These observations are consistent with experimental evidence which supports the argument that there is a critical time window for treatment initiation in ON. Inflammation of the optic nerve precedes demyelination and axonal degeneration by about 2 days.60 Irreversible damage to the axonal cytoskeleton occurs within 5–7 days.39 61

A review of previous trials to explore the relationship between outcomes in ON, as well as the proposed critical window for corticosteroid treatment initiation, reveals a confused landscape: a recent, negative phase II trial in ON with amiloride permitted recruitment up to 28 days.62 There was an inclusion bias in the phase II erythropoietin ON treatment trial, with patients receiving the active drug on an average of 2 days earlier than the control group.63 The Simvastatin ON treatment trial groups differed in symptom onset to treatment initiation from 12 days for statins to 15 days for placebo, with neither primary nor secondary outcome measures achieving statistical significance.64 In the ON phenytoin trial, the average delay to treatment initiation was 8 days,65 with no improvement in vision but a significant reduction in retinal nerve fibre layer atrophy (−7.15 µm, p=0.021).65

Recruiting relapsing ON

In clinical practice, it is challenging to recruit patients with de novo ON within <48 hours of onset. Other than in stroke medicine, there are no patient pathways for making so quickly a reliable diagnosis of de novo ON. A practical way to circumvent this hurdle is to focus on patients with a known diagnosis of relapsing ON.59 The advantage here is that patients (1) are already known to the service, (2) have a baseline visual acuity and OCT, (3) have a diagnosis and (4) can be given a package of oral steroids at home. These patients will be aware of the cardinal symptoms of relapsing ON and can immediately start oral steroids and report straight back to the clinic for further investigations. This will explore the already proposed strategy of hyperacute treatment (prior to visual loss) in recurrent ON.57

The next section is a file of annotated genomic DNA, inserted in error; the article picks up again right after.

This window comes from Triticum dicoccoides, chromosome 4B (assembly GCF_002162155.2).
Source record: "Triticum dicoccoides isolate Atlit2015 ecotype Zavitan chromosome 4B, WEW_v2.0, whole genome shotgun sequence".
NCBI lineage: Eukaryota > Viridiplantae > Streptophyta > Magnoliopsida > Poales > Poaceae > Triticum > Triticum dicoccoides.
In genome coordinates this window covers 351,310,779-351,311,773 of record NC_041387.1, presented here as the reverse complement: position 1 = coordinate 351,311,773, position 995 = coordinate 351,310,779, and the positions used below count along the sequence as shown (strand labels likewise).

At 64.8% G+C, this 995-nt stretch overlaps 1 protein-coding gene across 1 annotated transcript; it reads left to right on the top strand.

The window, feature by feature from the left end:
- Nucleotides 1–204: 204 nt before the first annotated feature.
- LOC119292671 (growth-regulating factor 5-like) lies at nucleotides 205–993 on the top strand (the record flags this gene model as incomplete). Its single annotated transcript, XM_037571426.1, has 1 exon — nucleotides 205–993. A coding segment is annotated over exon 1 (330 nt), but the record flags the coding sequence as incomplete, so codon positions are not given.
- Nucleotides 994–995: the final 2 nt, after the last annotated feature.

Economic costs

New trials should consider collecting bottom-up cost and utilisation data from individual participants and their carers in order to permit cost-effectiveness analysis. Consensus guidelines for cost of vision loss studies have been developed by the Vancouver Economic Burden of Vision Loss Group.66 Important cost categories include direct monetary expenditure on healthcare (medical and other), monetary expenditure on non-healthcare items (such as low vision devices, refractive correction and travel costs), loss of family member productivity, loss of patient productivity and loss of patient well-being.

Recommendations on the inclusion of novel prognostic variables and outcome measures in future ONTTs

The design of a new corticosteroid ONT trial should incorporate a quantitative marker to predict a treatment response. It should be predefined in the protocol that this marker will be used to stratify recruitment for preplanned subgroup analysis. The obvious candidate biomarker to this purpose are Nf proteins.32 33 33 38 67 Additional baseline investigations should include the latest state-of-the-art immunological tests to aid ON classification, including anti-MOG, anti-AQP4 and anti-GFAP antibodies.

We feel that the most promising primary outcome measure for clinical trials is atrophy of the pRNFL6 and mGCIPL measured with OCT.21 Secondary functional outcome measures should still include HCVA (FDA and EMA requirements), LCVA15 and colour vision.16 Though the instruments are imperfect at present, the inclusion of QoL measures is also important and signals a direction of travel that patients rightly expect to see.

Trial design for other drugs

The trial design aspects reviewed here specifically for corticosteroids also apply to other drugs. A review of recent trials in ON discussed these issues, and an overview of drugs of interest is shown in figure 1.

Figure 1

An overview of recent treatment trials in optic neuritis (updated from figure 1 in (25)). Eculizumab has been approved by the Food and Drug Administration for treatment of ON in neuromyelitis optica spectrum disease in July 2019. ON, optic neuritis.

Conclusion